Baume aspires to bring sustainability to the world of watchmaking. We spoke to its CEO Marie Chassot to find out just how far it has got to go
By Chris Hall
Billed as the world’s first sustainable watch brand, Baume launched in early 2018. Owned by the Richemont group, it is somewhat confusingly named. Baume & Mercier CEO Alain Zimmerman was the one who championed the project within Richemont, and Baume is being led by former Baume & Mercier executive Marie Chassot. Legally it is a sub-entity of Baume & Mercier, but from a customer’s point of view shares nothing with the senior brand beyond half its name. It is unlikely to speak to the same people, and nor is it retailed in the same spaces.
But more important than its name is what it stands for. The watches themselves – a mix of automatic and quartz models in a range of PVD-coated cases, priced between £430 and £1,050 with limited potential for customisation – would not necessarily grab our attention in their own right. But coming from one of the largest watch conglomerates, with a stated ambition to eventually change the way all watches are made – and against the backdrop of Swiss watch brands all waking up to the idea of saving the planet – I thought it was worth a second look.
A first visit to Baume’s website throws up a couple of raised eyebrows, however. There is mention of “vegan cotton” straps, and plenty of gold-plated models (described as “golden steel”) that seem to contradict the launch pledges of using no precious metals. And against plenty of on-trend imagery of palm leaves, cool marble surfaces and mountainscapes, a fair amount of eco-waffle that reveals nothing of substance about where and how the watches are made. We learn that there are recycled materials in play in the cases and straps, but the production of movements, dials and other components is still the stuff of metals and chemicals: not sustainable activity. How green are these watches really?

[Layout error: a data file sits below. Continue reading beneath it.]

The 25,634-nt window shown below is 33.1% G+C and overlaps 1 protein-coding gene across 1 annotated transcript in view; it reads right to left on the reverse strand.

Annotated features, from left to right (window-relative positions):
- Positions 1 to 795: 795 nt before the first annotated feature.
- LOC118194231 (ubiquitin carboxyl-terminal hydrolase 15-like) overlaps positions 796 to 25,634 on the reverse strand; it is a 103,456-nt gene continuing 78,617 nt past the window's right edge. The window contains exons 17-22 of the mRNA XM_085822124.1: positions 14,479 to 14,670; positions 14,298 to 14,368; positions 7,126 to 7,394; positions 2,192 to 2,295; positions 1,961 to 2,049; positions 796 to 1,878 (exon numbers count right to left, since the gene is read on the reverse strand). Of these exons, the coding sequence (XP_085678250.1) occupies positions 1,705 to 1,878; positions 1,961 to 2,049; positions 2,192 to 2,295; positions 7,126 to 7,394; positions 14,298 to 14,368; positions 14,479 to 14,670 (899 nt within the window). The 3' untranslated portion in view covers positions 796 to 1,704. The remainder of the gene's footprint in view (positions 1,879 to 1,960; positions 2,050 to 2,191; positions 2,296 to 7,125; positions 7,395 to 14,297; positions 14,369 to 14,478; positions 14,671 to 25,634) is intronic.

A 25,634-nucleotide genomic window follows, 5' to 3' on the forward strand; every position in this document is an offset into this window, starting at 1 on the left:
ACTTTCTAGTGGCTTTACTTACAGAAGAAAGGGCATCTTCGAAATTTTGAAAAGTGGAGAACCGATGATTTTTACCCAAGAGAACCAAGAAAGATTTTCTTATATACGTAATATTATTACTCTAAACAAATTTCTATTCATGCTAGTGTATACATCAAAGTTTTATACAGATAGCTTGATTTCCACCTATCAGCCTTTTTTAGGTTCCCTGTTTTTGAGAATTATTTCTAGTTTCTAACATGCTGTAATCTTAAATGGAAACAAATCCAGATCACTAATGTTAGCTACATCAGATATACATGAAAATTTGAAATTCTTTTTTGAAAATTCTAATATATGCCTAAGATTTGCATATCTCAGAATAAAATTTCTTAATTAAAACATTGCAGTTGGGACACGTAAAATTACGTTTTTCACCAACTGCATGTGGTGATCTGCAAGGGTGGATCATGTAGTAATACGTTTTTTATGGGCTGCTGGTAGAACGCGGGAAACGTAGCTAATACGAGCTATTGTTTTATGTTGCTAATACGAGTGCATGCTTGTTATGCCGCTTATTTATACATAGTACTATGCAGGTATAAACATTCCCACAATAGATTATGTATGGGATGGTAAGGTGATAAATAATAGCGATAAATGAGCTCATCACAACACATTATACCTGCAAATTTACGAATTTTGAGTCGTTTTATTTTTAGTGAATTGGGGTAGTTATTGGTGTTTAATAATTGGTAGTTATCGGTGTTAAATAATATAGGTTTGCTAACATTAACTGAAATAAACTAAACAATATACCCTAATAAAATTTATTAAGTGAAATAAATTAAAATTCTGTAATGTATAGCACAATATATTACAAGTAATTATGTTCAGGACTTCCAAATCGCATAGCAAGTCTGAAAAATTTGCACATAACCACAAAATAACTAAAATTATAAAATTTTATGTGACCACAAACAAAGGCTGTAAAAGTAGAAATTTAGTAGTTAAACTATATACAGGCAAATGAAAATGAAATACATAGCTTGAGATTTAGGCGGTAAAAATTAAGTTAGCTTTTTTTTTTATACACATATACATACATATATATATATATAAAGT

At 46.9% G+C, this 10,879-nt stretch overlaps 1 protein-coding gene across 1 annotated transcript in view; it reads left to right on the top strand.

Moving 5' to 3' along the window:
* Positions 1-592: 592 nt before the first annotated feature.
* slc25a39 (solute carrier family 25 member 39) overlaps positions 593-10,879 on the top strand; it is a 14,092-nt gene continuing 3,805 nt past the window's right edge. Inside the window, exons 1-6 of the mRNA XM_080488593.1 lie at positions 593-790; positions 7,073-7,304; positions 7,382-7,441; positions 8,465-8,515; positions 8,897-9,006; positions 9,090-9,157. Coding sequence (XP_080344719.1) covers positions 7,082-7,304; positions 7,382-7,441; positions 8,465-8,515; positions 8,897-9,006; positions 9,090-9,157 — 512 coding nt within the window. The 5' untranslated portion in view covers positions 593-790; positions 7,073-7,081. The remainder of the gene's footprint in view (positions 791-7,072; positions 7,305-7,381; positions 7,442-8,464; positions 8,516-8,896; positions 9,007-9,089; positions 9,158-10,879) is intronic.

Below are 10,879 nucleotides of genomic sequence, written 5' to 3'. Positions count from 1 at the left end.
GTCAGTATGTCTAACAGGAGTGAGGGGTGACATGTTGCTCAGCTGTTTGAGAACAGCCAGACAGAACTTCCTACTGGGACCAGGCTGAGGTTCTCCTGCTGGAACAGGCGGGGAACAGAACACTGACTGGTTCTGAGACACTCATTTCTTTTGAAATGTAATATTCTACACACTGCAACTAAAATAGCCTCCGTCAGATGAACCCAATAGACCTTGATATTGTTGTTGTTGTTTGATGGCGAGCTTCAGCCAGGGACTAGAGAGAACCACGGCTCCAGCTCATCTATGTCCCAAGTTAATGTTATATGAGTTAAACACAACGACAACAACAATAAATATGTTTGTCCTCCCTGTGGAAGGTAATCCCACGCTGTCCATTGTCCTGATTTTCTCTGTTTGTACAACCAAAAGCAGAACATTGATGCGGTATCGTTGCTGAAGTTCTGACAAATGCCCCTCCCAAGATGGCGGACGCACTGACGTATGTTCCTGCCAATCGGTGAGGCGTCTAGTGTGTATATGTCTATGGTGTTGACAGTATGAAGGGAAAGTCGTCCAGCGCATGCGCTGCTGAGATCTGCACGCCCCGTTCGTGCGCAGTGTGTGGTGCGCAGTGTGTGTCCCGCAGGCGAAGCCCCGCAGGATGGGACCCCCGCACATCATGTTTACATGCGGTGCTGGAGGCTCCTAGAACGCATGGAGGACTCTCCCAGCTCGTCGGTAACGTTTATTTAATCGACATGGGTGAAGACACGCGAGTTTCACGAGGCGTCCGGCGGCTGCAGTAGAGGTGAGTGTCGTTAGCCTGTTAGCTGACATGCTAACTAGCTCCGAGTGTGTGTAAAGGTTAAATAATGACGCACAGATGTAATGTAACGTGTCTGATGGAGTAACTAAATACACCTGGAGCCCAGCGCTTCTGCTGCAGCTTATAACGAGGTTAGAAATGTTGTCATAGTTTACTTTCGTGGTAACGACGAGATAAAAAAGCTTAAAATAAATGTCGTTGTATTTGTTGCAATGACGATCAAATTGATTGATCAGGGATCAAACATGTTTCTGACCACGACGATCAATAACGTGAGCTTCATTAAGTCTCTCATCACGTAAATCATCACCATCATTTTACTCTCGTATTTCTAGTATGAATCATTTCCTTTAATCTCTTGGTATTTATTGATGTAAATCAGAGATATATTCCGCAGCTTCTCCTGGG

Speaking to Marie Chassot, it’s refreshing to have my cynicism met with honest answers. She admits that “vegan cotton” is just millennial-bait marketing-speak (although it would still be better if it didn’t exist at all) and clarifies that all gold cases are PVD-coated, using “very little gold at all”. Moreover, throughout our conversation the impression is of someone who is aware of the scale of the challenge – developing sustainable structures in the most excessive and indulgent of industries – and who wouldn’t be doing it if she didn’t want to.
“It’s absolutely not easy, especially with the fact that the watchmaking landscape is very busy. And in addition the fact that a lot of young people, do not consider wearing a watch any more. But I’m totally convinced that the mission of the brand will generate the bottom line.” She acknowledges that Baume’s core market is aged between 25 and 35, and says that so far it has been best-received in well developed markets across Europe (in particular France) the US and Japan, before going on to reference author Simon Sinek’s motivational work Start With Why – whose core thesis is that what you’re doing is less important than why you’re doing it. Maybe, just maybe, Baume could be the real deal.
QP: First of all: do you think sustainability is a luxury value?
Marie Chassot: Yes. I think that’s definitely the way it is going. Sustainability is going to become a luxury. And luxury values and codes are now evolving drastically. The notions of recyclability, upcycling, reusing, are going to become the new luxury. I may be a dreamer but if I was not maybe I wouldn’t be so committed to the revolution of Baume.
QP: How has Baume been received? How are things progressing?”
MC: Unfortunately I cannot really share figures with you because this is the Richemont rule. But what I can tell you is that so far there is a lot of enthusiasm from the press, from other companies, and other industries. We have to keep in mind that after only eight months we are still a very small baby. We live within a big group where most of the brands are older than 100 years.
So far it’s very encouraging. The visibility of the brand is being built. But we are still in the phase of reaching the early adopters. We will slowly enter into the consolidation phase where we have a big machine behind the scenes in terms of platforms and logistics. And we have to stabilize all that in order to ensure the scalability in the future.